IF IT’S too hot and sunny for you, it’s definitely too hot and sunny for them: that’s the advice from a Tamworth vet as the weather warms up.
Greencross Vets South Tamworth’s Stephanie Chaffey said some of the biggest risks to pets – especially dogs – were overheating, hot surfaces and sunburn.
And while it may seem a little anthropomorphic, a responsible owner might even decide to bring in the dog sunnies or even sunscreen.
“Overheating is really common this time of year, in spring and summer,” Dr Chaffey said.
“Dogs don’t know when to stop running around, so often it’s up to their owners to tell them or to show them when it’s time to stop play.
“The other important thing is taking your dogs for a walk early in the morning or late in the evening – so definitely not in the heat of the day – because they can overheat, but also because they can get burns on their little paws.
“It’s important to remember that you should test the ground – and if it’s too hot for your hand, then it’s too hot for their little feet.”
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Dr Chaffey said she’d seen some terrible injuries last season.
“Last summer we had some dogs come in that had been on the backs of utes, and they’d had their foot pads burnt from just sitting on the ute trays.”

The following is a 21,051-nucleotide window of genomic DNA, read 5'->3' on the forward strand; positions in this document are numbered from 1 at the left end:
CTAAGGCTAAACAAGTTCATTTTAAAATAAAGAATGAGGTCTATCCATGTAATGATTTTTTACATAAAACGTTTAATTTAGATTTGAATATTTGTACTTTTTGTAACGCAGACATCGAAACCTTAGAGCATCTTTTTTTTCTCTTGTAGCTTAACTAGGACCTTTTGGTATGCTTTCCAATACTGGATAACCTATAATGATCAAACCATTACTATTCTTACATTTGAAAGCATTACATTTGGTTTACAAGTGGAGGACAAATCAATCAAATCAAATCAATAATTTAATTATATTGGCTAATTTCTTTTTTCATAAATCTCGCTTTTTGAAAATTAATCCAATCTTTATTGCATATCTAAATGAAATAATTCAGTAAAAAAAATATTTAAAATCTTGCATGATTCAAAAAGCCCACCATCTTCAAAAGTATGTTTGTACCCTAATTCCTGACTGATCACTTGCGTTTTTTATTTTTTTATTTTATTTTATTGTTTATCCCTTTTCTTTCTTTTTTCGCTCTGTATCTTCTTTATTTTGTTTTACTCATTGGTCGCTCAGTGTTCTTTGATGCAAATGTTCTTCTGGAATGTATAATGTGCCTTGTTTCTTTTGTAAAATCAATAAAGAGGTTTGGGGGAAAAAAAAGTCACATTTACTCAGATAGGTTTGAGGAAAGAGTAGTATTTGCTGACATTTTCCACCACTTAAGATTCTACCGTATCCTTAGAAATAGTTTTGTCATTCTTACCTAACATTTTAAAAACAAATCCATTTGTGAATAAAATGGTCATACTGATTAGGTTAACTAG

She said that, even though their fur gave them some cover, some pets needed a bit of help in the skin protection department.
“Often people like to get their dogs groomed for summer ... and then they’re often exposed to the sun and get sunburnt after a haircut,” she said.
White dogs were more at risk even without the grooming.
“White dogs have the biggest problem; they’re quite prone to sun cancers, so people can get little rashies for their dogs; some dogs can wear some sunnies or even some sunscreen – you’ve just got to remember not to use sunscreens with zinc oxide in them, because that’s toxic to dogs.”
Pet Insurance Australia’s Nadia Crighton said there were about 1500 claims in Australia for skin cancer in dogs, and while the statistics were lower, cats were also at risk.
She said this was “just a snapshot of those pets who actually have pet insurance” and the number could be much higher.
“Being prepared early is key to preventing your pet from being a victim,” she said.
“We need to consider our pets’ skin in the same consideration as we do our own.”
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Perth veterinary oncology specialist Ken Wyatt said it was vital not to overlook certain areas of the skin.
“Sunlight-induced skin cancer is far more common in dogs and cats with pale skin, as it is in people,” Dr Wyatt said.
“White cats are at very high risk for carcinoma of the face.
“Bull terriers commonly develop carcinoma on the belly, as much because they seem to enjoy sunbaking on their back as having pale skin.”
Ms Crighton said dogs and cats who were treated quickly could be cured of skin cancer.
“If you suspect your dog or cat has a lump or persistent sore, seek veterinary treatment quickly to rule out cancer.”
- Keep pets with pale skin inside during the heat of the day
- Ensure your dog has ample shady areas
- Consider using specially designed pet sunscreens
- Use a pet sun-suit
- UV protect windows for indoor cats
- Ensure cat runs are completely in the shade